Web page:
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Osteoarthritis

Osteoarthritis Physiotherapy treatment in Kenilworth, Leamington Spa, Warwick, Solihull

Osteoarthritis is a condition that affects over 8 million people in the UK. It is a condition that becomes more common as you age and is often known as a wear and tear condition.

But what does this actually mean and how can we help you with your osteoarthritic pain?

What is Osteoarthritis?

Osteoarthritis Physiotherapy treatment in Kenilworth, Leamington Spa, Warwick, Solihull

Osteoarthritis is caused by damage to the cartilage of a joint. It can occur in any weight bearing joint and it often occurs through incorrect loading of a joint, over many years.

The problem may begin, far away from the affected join. If you have flat feet, for example, this can create problems in the knee or hip.

The arch of the foot is there to absorb forces and ensure correct mechanics all the way up the lower body.

If your foot drops inwards, this causes  your knee to also drop inwards, creating additional forces, usually on the inside of your knee. Over time, these forces damage the cartilage of the knee which in the end breaks down.

The job of the cartilage is to stop the bones rubbing together, so if this breaks down, the bones can rub, creating damage, pain and the beginnings of Osteoarthtitis.

How can you treat Osteoarthritis?

Osteoarthritis Physiotherapy treatment in Kenilworth, Leamington Spa, Warwick, Solihull

 

The key to a healthy knee is alignment. For many of us, our knee does not track correctly, it often twists and means the forces created while you are walking, go through the wrong part of your knee.

Over time this creates damage to this area of the knee which can turn into Osteoarthritis. To treat this we need to use strengthening exercises to rebalance the muscles around the knee and hip and stop the forces running through the wrong part.
 
This may involve using resistance bands to help rebalance the Quadriceps muscles, the muscles at the front of your legs. Or it may involve using an exercise ball, to strengthen the stabiliser muscles around your hip.
 

In the case of  knee osteoarthritis, we often start with the foot. If the foot is weak and lacking an arch, this is the place to start. Strengthening the foot is usually enough to get rid of the pain, but if this doesn’t work, we will strengthen and rebalance the whole leg.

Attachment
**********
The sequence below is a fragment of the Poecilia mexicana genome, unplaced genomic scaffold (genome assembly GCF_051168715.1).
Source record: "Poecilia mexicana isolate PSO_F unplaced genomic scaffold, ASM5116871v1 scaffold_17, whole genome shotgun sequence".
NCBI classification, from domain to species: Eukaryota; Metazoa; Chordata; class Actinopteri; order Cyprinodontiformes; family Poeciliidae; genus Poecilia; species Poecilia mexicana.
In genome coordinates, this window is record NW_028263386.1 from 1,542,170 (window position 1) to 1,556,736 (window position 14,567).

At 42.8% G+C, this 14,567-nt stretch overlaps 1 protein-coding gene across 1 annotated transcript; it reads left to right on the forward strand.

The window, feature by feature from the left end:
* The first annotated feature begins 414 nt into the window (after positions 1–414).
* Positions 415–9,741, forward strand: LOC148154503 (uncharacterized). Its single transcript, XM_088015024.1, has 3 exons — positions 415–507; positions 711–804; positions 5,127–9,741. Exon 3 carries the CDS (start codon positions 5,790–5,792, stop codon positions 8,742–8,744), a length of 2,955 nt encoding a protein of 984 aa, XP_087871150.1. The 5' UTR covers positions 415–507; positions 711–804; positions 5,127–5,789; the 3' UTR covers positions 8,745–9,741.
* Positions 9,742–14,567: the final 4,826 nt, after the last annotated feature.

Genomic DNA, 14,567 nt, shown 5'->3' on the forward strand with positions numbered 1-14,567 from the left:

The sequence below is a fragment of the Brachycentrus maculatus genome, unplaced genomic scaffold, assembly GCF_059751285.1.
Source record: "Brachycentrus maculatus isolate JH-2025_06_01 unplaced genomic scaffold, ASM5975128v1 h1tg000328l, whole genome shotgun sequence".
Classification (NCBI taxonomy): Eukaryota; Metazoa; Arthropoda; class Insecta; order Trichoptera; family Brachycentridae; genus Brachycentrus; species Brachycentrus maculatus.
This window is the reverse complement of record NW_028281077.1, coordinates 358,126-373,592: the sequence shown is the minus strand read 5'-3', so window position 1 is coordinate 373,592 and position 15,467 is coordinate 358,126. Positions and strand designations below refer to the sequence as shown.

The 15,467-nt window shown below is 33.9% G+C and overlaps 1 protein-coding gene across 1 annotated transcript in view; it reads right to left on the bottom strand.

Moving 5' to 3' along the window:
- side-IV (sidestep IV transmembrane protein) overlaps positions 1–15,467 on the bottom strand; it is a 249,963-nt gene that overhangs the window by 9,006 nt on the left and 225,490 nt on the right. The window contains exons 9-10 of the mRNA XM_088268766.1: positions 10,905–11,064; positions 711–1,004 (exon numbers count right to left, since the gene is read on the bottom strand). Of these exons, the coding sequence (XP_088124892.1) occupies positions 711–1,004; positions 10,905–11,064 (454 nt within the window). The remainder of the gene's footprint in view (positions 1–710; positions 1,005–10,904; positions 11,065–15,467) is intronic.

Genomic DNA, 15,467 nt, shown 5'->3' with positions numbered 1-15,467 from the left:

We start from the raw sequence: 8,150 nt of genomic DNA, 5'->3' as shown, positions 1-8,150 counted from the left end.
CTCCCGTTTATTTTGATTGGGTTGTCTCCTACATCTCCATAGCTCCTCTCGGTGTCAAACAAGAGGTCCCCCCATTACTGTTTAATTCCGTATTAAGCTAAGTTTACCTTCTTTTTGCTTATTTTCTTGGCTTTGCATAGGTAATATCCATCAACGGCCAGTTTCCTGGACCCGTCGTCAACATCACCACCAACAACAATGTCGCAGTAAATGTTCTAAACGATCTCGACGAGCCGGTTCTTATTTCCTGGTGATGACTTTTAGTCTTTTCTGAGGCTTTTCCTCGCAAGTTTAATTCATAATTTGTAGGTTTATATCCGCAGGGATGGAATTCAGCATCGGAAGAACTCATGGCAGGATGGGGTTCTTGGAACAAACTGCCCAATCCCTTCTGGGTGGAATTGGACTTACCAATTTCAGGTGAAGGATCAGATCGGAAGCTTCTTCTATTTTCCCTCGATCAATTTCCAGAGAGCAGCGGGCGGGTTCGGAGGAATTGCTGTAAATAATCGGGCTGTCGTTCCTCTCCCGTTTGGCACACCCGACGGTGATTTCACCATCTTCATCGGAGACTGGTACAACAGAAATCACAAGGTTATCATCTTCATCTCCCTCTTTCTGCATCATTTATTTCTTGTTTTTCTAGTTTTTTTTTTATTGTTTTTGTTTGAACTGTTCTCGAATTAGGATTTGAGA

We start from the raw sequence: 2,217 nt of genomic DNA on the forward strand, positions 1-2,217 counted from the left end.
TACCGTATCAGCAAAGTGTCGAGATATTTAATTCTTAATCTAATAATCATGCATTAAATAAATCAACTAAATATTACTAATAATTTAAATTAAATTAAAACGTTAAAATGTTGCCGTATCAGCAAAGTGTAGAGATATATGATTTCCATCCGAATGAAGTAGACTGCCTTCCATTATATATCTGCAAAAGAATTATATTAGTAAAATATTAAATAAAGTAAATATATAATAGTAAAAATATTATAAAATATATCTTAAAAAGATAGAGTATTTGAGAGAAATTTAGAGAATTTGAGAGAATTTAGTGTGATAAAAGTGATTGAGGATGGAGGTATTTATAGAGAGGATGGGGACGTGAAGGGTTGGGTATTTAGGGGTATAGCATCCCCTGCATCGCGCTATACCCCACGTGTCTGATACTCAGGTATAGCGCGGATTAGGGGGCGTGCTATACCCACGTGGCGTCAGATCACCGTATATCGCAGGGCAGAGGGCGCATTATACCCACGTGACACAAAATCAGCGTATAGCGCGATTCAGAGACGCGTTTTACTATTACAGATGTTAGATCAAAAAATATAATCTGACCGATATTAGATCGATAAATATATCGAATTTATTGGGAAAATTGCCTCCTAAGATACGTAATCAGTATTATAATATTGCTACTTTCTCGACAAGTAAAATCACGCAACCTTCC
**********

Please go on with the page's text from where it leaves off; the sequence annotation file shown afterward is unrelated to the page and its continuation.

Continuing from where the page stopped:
It is important to combine loosening with strengthening; so we will always use our hands on techniques to loosen your leg. When someone has an osteoarthritic knee, they will often “brace” with their hamstrings, because they don’t want to straighten their knee, due to pain. So we will loosen these muscles to help rebalance the leg.

For hip osteoarthritis, we need to create stability in the joint, so that the hip can support itself in the correct position. Again the foot and the knee have a role to play in this, so we would look at the whole lower body, in order to solve your osteoarthritic pain.

Severe Osteoarthritis

Osteoarthritis Physiotherapy treatment in Kenilworth, Leamington Spa, Warwick, Solihull

Once the cartilage has worn away to such a level that the bone is effectively resting on bone, strength options become more limited. 

This is usually because the exercises are too painful to perform and therefore clients often don’t do them. Until now, the only option at this point has been a knee or hip replacement. However, recently NICE have approved an alternative treatment for people with severe osteoarthritis and we are the first clinic in Warwickshire to have trained up in their use.